Over the past year, Bristows has been representing video game publisher and distributor Blizzard Entertainment in an industry-changing High Court case against the cheats and bots maker Bossland GmbH.
Blizzard, the company behind World of Warcraft, Overwatch and Diablo, instructed Bristows to start proceedings in the UK after successfully obtaining a German injunction against Bossland in 2016. Bossland, a German company, is a major global player in the cheats and bots market and had been selling software which enabled players of certain Blizzard games to gain an unfair advantage over other players. The bots allowed the user to automate play, whilst the cheats had various benefits such as showing the user where other players were located or providing them with game information that is usually hidden.
It was not possible to prove that Bossland were copying Blizzard’s software code, so two alternative causes of action were argued. First, Blizzard claimed that Bossland were inducing breach of contract, namely the terms and conditions that all players have to agree to when buying Blizzard games. The T&Cs varied from game to game, but all contained clauses forbidding the use of unauthorised third party software designed to modify the gaming experience. It was Blizzard’s case that Bossland had played an active role in making players breach those clauses. Evidence of this could be found on the Bossland support forums, where Bossland frequently encouraged use of their cheats and bots at the same time as warning users that doing so might infringe Blizzard’s T&Cs. Bossland also put in place various countermeasures to avoid triggering Blizzard’s anti-cheat software that stopped anyone playing their games if cheats or bots were detected.
The same evidence was used to support Blizzard’s second cause of action: that Bossland had authorised users of their software to infringe Blizzard’s copyright, and in doing so had infringed copyright law themselves. There was copyright in both the artistic works in Blizzard’s games (elements like the imagery and music), and in the software itself. Blizzard argued that although players had a licence to use that copyright while playing the games, as soon as a player breached the licence (i.e., by using a cheat or bot), that licence came to an end. As a result, continuing to play would infringe the game’s copyright from that moment onwards. Blizzard then argued that Bossland authorised this infringement by encouraging players to use their cheats, again evidenced by the forums and steps taken to avoid detection.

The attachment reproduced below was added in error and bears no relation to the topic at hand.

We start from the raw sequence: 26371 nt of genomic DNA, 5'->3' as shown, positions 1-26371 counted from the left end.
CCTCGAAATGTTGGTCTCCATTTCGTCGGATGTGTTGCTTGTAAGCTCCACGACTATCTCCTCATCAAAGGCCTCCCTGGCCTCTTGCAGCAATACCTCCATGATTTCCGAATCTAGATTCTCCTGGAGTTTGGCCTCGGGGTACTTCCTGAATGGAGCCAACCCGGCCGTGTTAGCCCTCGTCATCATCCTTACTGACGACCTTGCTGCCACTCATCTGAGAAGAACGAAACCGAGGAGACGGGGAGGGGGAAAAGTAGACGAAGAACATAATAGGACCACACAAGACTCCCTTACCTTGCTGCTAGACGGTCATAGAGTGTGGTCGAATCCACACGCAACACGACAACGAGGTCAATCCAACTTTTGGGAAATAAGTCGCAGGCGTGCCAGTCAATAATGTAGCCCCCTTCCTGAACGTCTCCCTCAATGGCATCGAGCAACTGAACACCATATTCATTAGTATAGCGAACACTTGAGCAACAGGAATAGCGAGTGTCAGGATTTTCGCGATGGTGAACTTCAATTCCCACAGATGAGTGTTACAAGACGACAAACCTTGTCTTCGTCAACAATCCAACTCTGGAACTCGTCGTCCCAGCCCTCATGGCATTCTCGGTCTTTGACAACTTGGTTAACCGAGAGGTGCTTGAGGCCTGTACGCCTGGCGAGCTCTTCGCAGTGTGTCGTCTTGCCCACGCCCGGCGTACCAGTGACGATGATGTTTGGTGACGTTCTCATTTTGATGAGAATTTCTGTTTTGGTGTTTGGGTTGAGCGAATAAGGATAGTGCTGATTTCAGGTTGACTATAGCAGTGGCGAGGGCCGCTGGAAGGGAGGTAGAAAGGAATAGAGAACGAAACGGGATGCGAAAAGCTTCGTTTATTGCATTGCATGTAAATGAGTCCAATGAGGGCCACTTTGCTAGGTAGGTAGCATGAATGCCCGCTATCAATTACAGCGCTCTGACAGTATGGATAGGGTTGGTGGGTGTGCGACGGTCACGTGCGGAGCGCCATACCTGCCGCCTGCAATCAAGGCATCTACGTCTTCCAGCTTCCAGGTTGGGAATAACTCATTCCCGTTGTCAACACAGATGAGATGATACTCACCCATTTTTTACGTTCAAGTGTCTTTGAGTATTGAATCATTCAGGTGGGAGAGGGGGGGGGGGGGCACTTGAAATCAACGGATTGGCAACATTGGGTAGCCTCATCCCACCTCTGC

Very soon after starting proceedings in September 2016, Blizzard successfully applied for an injunction which prevented Bossland from selling or promoting any cheat or bot relating to the Overwatch game. It also forced Bossland to take all steps which lay within their power to prevent members of the public in the UK from buying an Overwatch cheat or hack, and from accessing the websites that sold and forums that discussed the products. Following a second hearing on the injunction application a few months later, the terms of the interim injunction were secured pending trial.
In March 2017, principally due to the strength of the causes of action in copyright infringement and inducing breach of contract, Bossland conceded the entirety of the main claim – not just in relation to Overwatch, but also to the World of Warcraft series, Diablo III, Hearthstone and Heroes of the Storm games. The High Court entered judgment and made a final order which extended the previous injunctions’ terms to all five of the relevant Blizzard games. It also required Bossland to disclose details of its revenues, costs and margins relating to sales of its infringing products so that Blizzard could decide whether to elect for an account of profits or an inquiry as to damages, and to publish for six months a prominent notice on its website’s home page acknowledging its infringing activities and referring to the court order. The court further ordered Bossland to pay the large majority of Blizzard’s legal costs.
This case is of real significance for the gaming world, because it is the first to show a clear legal pathway for preventing companies (irrespective of where in the world they are based) from promoting and selling cheats and bots in the UK. The two lines of attack – inducing breach of contract and copyright infringement – were highly effective even though the case did not proceed to trial: the court was willing to grant Blizzard’s interim junction, following which Bossland was under enough pressure to agree to the injunction’s terms and eventually admit all wrongdoing. Further, the unusually high costs award was a strong indication of the strength of Blizzard’s arguments and the damage caused by Bossland’s behaviour. As yet, it does not seem that bots and cheats manufacturers have been noticeably cowed by the success of Blizzard’s case. However, all games manufacturers should be aware that there is now a tried and tested method of bringing these companies to account, as the same types of arguments could well be adapted and utilised in claims against other producers of cheats and bots.